Shu Takagi (The University of Tokyo)
Microbubble generation in T-Junction-type Microchannel
|Title:||High-speed measurement of bubble generation process in microchannel and bubble manipulation in ultrasound field|
|Affiliation:||Professor, The University of Tokyo|
|In this talk, two topics related to the microbubble behaviors are presented with High-speed camera observation. One is microbubble generation using microchannel and the other is microbubble manipulation in ultrasound field.
MicroBubble Generation using microchannel
A technique to generate µm-order bubbles have been developed using a microchannel with a squeezed T-junction. The mechanism of bubble generation was investigated through the observation using the developed Ultrahigh-speed micron-resolution particle tracking velocimetry (UH-µPTV) method . The experiments were conducted for several types of channels with the different cross-section sizes to examine the effect of the cross-section size of the channels. Two of the typical snapshots of generated microbubbles are shown in Fig.1. In the experiment shown in right figure (b), bubbles of mono-dispersed 6.1µm diameter were generated through the suitable design of channel shape for generating smaller bubbles. The experimental results show that the proposed technique enables the generation of 2 ~ 70 µm diameter bubbles at frequency of 1 ~ 102 kHz.
MicroBubble manipulation using ultrasound field
We have been also working on bubble manipulation using ultrasound field. It is known that small bubbles having the natural frequency larger than the imposed ultrasound frequency tend to move toward the antinode of the standing wave. Using this phenomenon, bubble manipulation technique has been developed. Here, we show some results of break-up of microbubbles-encapsulated vesicle using ultrasound. First, the vesicles containing microbubbles were prepared and then the ultrasound field is imposed toward the vesicles. The vesicle membrane is broken effectively by the translational motion of bubbles due to the primary Bjerknes force, as shown in the movie.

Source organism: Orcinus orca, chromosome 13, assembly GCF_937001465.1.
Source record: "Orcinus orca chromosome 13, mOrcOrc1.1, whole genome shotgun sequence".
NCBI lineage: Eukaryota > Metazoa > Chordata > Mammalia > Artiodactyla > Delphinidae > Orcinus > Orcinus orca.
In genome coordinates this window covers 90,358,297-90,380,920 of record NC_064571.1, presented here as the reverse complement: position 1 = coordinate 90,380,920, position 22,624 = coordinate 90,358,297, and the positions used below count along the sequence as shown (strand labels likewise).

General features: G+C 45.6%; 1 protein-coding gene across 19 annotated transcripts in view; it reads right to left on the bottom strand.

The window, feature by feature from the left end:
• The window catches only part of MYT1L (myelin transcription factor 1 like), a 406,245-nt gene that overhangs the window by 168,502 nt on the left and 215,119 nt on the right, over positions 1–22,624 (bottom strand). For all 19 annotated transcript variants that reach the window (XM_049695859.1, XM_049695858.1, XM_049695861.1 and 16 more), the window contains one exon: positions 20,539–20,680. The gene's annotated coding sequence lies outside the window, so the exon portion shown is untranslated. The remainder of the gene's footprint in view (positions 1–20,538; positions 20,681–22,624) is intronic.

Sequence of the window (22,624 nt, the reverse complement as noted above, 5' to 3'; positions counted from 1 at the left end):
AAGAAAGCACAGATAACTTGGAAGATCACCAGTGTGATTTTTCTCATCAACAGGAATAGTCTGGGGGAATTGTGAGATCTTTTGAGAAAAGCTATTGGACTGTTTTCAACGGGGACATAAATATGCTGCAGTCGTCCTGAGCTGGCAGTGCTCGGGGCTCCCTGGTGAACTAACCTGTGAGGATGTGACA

|Biographical Sketch:||Shu Takagi is a Professor of fluid mechanics at Department of Mechanical Engineering, The University of Tokyo. After he obtained his doctor degree of engineering at the University of Tokyo in 1995, he became a research associate at the engineering school of the University of Tokyo. After that, he became a research associate of the Tokyo Institute of Technology, assistant and associate professor of The University of Tokyo, team leader in RIKEN, and the current professor position in 2010. He has been working on many topics related to fluid mechanics, especially in the field of dispersed multiphase flows, bio-mechanical flows, medical ultrasound, computational mechanics, and micro-nano scale flows. He was awarded JSME Young Engineer’s Award (1997), Japanese Society of Multiphase Flows, Best Paper Awards (1998), JSME Medals for Outstanding Paper (2007) etc. He is a fellow of Japan Society of Fluid Mechanics.|